Background: Hypertrophic cardiomyopathy (HCM) is the most common heritable cardiomyopathy and can predispose individuals to sudden death. Most pediatric HCM patients host a known pathogenic variant in a sarcomeric gene. With the increase in exome sequencing (ES) in clinical settings, incidental variants in HCM-associated genes are being identified more frequently. Diagnostic interpretation of incidental variants is crucial to enhance clinical patient management. We sought to use amino acid-level signal-to-noise (S:N) analysis to establish pathogenic hotspots in sarcomeric HCM-associated genes as well as to refine the 2015 American College of Medical Genetics (ACMG) criteria to predict incidental variant pathogenicity. Methods and Results: Incidental variants in HCM genes (MYBPC3, MYH7, MYL2, MYL3, ACTC1, TPM1, TNNT2, TNNI3, and TNNC1) were obtained from a clinical ES referral database (Baylor Genetics) and compared to rare population variants (gnomAD) and variants from HCM literature cohort studies. A subset of the ES cohort was clinically evaluated at Texas Children’s Hospital. We compared the frequency of ES and HCM variants at specific amino acid locations in coding regions to rare variants (MAF < 0.0001) in gnomAD. S:N ratios were calculated at the gene- and amino acid-level to identify pathogenic hotspots. ES cohort variants were re-classified using ACMG criteria with S:N analysis as a correlate for PM1 criteria, which reduced the burden of variants of uncertain significance. In the clinical validation cohort, the majority of probands with cardiomyopathy or family history hosted likely pathogenic or pathogenic variants. Conclusions: Incidental variants in HCM-associated genes were common among clinical ES referrals, although the majority were not disease-associated. Leveraging amino acid-level S:N as a clinical tool may improve the diagnostic discriminatory ability of ACMG criteria by identifying pathogenic hotspots. Full article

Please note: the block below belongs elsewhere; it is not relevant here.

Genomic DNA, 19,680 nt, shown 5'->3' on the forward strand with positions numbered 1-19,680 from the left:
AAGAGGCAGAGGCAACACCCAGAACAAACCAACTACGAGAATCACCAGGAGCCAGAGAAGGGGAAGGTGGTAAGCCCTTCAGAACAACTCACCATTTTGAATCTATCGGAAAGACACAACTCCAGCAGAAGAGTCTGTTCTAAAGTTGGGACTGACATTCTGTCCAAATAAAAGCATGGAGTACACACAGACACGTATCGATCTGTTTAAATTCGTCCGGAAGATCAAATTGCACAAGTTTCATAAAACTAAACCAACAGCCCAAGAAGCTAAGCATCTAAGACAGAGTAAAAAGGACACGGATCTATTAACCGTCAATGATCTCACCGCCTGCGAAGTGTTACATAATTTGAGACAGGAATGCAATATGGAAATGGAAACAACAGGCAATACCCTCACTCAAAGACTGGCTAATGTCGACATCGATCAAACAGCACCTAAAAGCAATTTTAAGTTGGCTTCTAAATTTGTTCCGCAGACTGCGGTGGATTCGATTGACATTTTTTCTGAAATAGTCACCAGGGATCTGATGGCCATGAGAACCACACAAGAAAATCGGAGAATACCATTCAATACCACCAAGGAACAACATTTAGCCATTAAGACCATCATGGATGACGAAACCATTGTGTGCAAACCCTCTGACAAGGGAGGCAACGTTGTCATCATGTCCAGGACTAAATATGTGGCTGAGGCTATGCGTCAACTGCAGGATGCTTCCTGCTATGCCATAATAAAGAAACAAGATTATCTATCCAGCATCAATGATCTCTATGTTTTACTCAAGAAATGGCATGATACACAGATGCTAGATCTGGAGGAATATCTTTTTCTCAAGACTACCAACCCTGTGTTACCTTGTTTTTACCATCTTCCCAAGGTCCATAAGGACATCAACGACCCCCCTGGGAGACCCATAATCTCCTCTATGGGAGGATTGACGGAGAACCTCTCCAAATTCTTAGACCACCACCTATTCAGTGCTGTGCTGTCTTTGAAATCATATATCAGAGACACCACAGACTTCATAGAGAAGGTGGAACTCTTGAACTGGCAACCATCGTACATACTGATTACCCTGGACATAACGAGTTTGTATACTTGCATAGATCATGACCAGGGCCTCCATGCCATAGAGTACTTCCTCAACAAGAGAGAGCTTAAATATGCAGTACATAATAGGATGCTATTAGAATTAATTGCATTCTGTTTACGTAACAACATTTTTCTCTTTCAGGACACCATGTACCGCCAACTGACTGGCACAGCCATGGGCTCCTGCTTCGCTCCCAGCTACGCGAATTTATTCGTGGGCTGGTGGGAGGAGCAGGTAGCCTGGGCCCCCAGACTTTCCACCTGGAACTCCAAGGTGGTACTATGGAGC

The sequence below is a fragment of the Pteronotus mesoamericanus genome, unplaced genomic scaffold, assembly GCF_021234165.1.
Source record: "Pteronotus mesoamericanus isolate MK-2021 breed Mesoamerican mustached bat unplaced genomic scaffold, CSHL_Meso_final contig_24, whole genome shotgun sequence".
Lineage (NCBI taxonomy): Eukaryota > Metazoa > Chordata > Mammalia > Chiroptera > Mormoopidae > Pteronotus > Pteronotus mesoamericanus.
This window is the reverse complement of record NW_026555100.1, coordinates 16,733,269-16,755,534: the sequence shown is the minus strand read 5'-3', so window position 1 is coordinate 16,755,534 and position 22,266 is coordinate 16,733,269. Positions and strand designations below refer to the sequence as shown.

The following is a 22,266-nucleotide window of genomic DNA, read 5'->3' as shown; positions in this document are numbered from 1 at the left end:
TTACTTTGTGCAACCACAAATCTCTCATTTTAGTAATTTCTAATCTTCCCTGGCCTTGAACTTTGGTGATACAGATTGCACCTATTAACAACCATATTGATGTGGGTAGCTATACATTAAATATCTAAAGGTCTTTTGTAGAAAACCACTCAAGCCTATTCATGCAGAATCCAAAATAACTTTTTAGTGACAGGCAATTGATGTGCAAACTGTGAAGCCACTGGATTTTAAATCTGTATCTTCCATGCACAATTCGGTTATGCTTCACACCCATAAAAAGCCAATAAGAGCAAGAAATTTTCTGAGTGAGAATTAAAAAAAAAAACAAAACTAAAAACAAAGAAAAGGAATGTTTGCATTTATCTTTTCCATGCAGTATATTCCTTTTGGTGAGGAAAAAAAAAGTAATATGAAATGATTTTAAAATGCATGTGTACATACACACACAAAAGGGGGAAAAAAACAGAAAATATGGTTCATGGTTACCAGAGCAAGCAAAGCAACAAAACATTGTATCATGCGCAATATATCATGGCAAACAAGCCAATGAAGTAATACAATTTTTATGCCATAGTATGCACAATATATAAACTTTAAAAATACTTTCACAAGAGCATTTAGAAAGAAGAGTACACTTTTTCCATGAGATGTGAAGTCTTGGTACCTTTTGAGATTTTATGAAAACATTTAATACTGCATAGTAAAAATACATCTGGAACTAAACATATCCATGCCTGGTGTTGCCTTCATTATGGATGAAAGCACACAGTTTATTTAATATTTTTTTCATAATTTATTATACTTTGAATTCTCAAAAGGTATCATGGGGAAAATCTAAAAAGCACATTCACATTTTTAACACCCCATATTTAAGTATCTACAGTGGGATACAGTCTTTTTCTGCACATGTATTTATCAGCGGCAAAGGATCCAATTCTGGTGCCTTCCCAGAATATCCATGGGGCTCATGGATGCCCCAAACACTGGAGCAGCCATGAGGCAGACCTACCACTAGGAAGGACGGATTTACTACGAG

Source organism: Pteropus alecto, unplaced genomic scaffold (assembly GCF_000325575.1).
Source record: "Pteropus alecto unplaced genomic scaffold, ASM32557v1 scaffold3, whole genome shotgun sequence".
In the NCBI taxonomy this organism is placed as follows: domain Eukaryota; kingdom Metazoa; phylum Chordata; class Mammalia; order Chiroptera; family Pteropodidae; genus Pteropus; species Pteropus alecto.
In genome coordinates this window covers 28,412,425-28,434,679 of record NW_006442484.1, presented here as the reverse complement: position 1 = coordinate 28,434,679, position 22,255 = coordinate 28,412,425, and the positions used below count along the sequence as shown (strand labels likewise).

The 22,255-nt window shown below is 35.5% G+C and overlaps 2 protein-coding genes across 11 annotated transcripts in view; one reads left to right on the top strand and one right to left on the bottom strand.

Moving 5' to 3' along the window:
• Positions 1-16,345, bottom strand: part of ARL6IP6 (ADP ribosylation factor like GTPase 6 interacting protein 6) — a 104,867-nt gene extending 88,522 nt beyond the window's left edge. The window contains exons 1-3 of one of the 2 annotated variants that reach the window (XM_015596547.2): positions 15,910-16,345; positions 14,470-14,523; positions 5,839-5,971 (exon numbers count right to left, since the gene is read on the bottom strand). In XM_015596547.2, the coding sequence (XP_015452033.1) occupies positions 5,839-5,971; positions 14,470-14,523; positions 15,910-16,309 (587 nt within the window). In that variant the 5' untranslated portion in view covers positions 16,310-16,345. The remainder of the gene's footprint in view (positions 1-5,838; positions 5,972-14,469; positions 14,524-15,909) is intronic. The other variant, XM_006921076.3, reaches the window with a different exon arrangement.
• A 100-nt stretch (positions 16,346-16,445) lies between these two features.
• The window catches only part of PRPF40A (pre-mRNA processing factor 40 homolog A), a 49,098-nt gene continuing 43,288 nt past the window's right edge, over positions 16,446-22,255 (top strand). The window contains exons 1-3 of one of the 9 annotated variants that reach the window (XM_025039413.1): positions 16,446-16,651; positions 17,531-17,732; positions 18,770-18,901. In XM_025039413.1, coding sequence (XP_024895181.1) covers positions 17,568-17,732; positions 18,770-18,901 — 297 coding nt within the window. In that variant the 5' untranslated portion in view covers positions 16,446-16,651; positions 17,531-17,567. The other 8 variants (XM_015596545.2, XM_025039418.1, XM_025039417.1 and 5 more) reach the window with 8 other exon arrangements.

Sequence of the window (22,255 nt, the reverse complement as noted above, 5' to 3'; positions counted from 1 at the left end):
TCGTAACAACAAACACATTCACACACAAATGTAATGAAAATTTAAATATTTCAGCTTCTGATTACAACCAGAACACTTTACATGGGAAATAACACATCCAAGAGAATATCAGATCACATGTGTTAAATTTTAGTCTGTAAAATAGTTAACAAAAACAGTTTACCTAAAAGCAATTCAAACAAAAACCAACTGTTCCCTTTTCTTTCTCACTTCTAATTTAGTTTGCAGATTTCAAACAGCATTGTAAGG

(This article belongs to the Special Issue Personalized Medicine: The Future of Health Care)
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Article
Collaborative Approach to Reach Everyone with Familial Hypercholesterolemia: CARE-FH Protocol
J. Pers. Med. 2022, 12(4), 606; https://doi.org/10.3390/jpm12040606 - 09 Apr 2022
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Abstract
The Collaborative Approach to Reach Everyone with Familial Hypercholesterolemia (CARE-FH) study aims to improve diagnostic evaluation rates for FH at Geisinger, an integrated health delivery system. This clinical trial relies upon implementation science to transition the initial evaluation for FH into primary care, [...] Read more.
The Collaborative Approach to Reach Everyone with Familial Hypercholesterolemia (CARE-FH) study aims to improve diagnostic evaluation rates for FH at Geisinger, an integrated health delivery system. This clinical trial relies upon implementation science to transition the initial evaluation for FH into primary care, attempting to identify individuals prior to the onset of atherosclerotic cardiovascular disease events. The protocol for the CARE-FH study of this paper is available online. The first phase of the project focuses on trial design, including the development of implementation strategies to deploy evidence-based guidelines. The second phase will study the intervention, rolled out regionally to internal medicine, community medicine, and pediatric care clinicians using a stepped-wedge design, and analyzing data on diagnostic evaluation rates, and implementation, service, and health outcomes. Full article
(This article belongs to the Special Issue Personalized Medicine: The Future of Health Care)
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Article
Conjoint Analysis: A Research Method to Study Patients’ Preferences and Personalize Care
J. Pers. Med. 2022, 12(2), 274; https://doi.org/10.3390/jpm12020274 - 13 Feb 2022
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Abstract
This article aims to describe the conjoint analysis (CA) method and its application in healthcare settings, and to provide researchers with a brief guide to conduct a conjoint study. CA is a method for eliciting patients’ preferences that offers choices similar to those [...] Read more.